Secunia PSI – The Security tool every windows user should be running

Lets be honest, Windows security is not the easiest thing to manage.  On top of the Microsoft products, there exist the 3rd party programs that tend to be forgotten about. Microsoft has made great progress with the security of Windows in its most recent releases of Windows 7 and Office 2010, but that’s only part of the solution. The Microsoft update website and built in Microsoft update utility in Windows Vista and Windows 7 have helped a great deal with keeping Microsoft products up to date, but these are far from all of the programs that most people run.  Persons crafting malicious code such as viruses, malware, etc know this and are targeting other programs too.  These 3rd party programs do not have a common updater and each must be updated on its own, for example, programs like Adobe Flash Player, Adobe Acrobat, Java, and Firefox, just to name a few. It is a lot for the average user to do, especially considering there is no general update policy (IE, Patch Tuesday) with most vendors, and announcements about updates are quiet.

Enter Secunia PSI. This is a free (for personal use) program put out by the Secunia company. They specialize in finding exploits and providing monitoring software.  PSI (Personal Security Inspector) is a tool that scans the programs on your hard drive and then does version checks against its vast list of known exploits.  It then notifies you of older versions and tells you where you need to go to fix them. The program is great for finding those programs you rarely use and forget about when updating.

The program is smart. For Microsoft websites it knows to open them in Internet Explorer so the download tools will work. It also allows you to rescan specific programs after you update them instead of spending time to rescan your entire drive.  It also offers the ability to ignore a specific program if for instance you need the older version for a custom tool to work.  It will run in the background and notify you when new updates are available or new known exploits exist.   It also offers an advanced mode which offers more features and details.  In advanced mode PSI will tell you about products you have installed that are no longer supported by their vendors and any known exploits that exist in them.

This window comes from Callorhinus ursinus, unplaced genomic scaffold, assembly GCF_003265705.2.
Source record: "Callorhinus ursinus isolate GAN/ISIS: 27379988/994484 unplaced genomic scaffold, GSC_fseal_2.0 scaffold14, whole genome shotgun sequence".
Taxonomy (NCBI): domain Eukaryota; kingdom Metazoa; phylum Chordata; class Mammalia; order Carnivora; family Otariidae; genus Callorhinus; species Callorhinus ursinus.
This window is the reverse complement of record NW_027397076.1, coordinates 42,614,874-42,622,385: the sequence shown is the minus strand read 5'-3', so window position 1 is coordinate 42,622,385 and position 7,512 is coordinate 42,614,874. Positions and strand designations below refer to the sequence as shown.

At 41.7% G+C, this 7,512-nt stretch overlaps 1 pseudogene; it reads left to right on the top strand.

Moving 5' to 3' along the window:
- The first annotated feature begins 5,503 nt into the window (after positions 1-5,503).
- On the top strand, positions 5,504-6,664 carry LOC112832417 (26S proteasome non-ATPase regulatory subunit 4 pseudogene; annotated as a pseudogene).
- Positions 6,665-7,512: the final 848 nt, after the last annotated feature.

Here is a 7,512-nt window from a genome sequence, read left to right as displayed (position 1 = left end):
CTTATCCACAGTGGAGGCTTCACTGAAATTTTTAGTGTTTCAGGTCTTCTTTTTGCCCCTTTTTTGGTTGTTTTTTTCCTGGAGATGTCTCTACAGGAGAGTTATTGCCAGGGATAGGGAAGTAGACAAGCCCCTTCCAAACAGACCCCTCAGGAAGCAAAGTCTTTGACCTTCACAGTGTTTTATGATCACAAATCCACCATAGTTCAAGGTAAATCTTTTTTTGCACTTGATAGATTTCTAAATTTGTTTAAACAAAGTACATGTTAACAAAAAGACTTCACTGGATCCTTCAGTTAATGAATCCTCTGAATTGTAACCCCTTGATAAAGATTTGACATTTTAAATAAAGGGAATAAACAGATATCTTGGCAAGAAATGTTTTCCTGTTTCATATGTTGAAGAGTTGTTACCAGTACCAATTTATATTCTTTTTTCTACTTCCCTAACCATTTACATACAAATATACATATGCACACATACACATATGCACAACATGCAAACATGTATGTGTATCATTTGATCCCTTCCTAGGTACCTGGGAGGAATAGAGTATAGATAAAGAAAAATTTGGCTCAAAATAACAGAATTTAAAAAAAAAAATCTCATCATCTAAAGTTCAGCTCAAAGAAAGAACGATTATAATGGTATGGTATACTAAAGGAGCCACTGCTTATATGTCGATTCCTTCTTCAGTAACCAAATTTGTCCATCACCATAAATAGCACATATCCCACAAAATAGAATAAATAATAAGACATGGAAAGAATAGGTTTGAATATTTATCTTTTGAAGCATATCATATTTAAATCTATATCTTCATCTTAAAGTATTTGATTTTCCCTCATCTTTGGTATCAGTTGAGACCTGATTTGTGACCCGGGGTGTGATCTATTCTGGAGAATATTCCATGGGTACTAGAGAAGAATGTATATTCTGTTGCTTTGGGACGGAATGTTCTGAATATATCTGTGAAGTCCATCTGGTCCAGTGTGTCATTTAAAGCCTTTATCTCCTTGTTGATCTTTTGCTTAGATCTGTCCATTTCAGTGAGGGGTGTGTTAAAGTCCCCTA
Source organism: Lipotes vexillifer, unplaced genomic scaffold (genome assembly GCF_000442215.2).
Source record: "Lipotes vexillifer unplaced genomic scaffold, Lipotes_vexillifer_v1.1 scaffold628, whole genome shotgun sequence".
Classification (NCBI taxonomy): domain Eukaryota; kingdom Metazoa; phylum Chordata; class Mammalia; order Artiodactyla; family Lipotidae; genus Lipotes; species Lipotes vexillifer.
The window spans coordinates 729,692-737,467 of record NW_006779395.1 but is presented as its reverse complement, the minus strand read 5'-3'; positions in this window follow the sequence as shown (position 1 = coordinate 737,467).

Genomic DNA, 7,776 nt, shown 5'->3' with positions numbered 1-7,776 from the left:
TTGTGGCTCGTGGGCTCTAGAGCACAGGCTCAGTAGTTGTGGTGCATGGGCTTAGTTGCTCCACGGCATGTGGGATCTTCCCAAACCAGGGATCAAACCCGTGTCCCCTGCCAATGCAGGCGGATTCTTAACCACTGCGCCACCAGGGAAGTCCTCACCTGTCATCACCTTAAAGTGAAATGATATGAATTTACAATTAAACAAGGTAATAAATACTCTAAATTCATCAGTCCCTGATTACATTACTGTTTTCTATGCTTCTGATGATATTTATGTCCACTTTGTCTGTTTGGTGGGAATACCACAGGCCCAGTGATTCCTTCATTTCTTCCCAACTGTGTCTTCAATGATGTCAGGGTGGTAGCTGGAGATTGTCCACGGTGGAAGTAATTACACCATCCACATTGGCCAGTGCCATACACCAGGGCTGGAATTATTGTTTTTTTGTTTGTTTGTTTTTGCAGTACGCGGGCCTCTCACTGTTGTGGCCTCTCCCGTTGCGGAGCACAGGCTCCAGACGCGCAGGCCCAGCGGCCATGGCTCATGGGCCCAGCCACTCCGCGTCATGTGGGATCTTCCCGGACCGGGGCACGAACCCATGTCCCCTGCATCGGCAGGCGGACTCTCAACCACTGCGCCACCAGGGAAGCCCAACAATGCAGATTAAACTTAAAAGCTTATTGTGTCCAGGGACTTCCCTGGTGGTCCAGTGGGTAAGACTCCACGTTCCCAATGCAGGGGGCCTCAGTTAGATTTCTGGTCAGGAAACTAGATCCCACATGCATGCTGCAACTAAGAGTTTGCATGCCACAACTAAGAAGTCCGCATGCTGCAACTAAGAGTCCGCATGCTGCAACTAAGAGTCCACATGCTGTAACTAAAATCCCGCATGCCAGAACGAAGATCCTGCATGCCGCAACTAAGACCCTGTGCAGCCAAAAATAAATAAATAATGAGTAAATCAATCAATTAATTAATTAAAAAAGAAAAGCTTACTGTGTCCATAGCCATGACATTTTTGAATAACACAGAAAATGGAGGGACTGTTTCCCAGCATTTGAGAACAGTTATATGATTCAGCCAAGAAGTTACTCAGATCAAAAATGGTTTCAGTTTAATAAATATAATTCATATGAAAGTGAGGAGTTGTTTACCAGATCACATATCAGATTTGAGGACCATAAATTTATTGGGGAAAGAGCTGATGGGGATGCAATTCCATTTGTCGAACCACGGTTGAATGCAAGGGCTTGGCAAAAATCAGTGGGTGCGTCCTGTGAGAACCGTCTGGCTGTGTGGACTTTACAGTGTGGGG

Secunia also offers a product called OSI (Online Security Inspector) which is a great tool as well. It is similar to PSI but does not require you to install anything. However, it does require Java to run in the browser.  While not as thorough as PSI, it’s similar in operation and usage.

In conclusion, this is a great tool that is very thorough and easy enough to use that every user should have this in their tool box and run it as part of a biweekly security audit.  It really helps to inform users of out of date software that could leave their computer vulnerable. While PSI is targeted for personal use, they offer a corporate version that is a paid version. Its functionality is similar but it also offers many more features.

Update #1 (9-3-2010)

Since this article was originally posted Secunia has come out with a new version of its PSI security tool that is currently in beta. It is called Secunia PSI 2.0. You can grab a copy for free here. The big feature that this adds is the ability to install updates silently and automatically if you choose for your vulnerable software. I think this could be a great feature especially for people who don’t want to deal with always having to update their computers.

Nothing to See Here: Starcraft 2 is NOT killing graphics cards.

With the launch of Starcraft 2 on July 27th, 2010 people were excited to get their hands on this long awaited game.  Development of the game started in 2003 and had been delayed or postponed several times due to other games Blizzard was producing at the time.

Since the launch minor issues have been growing, and today Blizzard Confirms an overheating issue. However, this story has been spun by the technology community even to the point where Slashdot picked up on it.  It has been given menacing sounding titles such as “Is Starcraft II bad for your graphics card?” by ZDnet and “Is Starcraft II Killing Graphics Cards” by Slashdot. A much more appropriate title to the actual problem is one given by OverClockersClub “Starcraft 2 causing some GPU’s to Overheat

The problem is that during some of the in-between mission screens, cut screens and menu screens are not frame capped like the actual game play is.  This causes the GPU to render these screens as fast as possible.  Since these screens are simple and, for the most part, static, the computer has an easy time and is able to render these very quickly causing the GPU to heat up.  This increased heat and power consumption exposes flaws in Starcraft II players’ computers, causing crashes, reboots, and even some claimed GPU failures. Continue reading Nothing to See Here: Starcraft 2 is NOT killing graphics cards.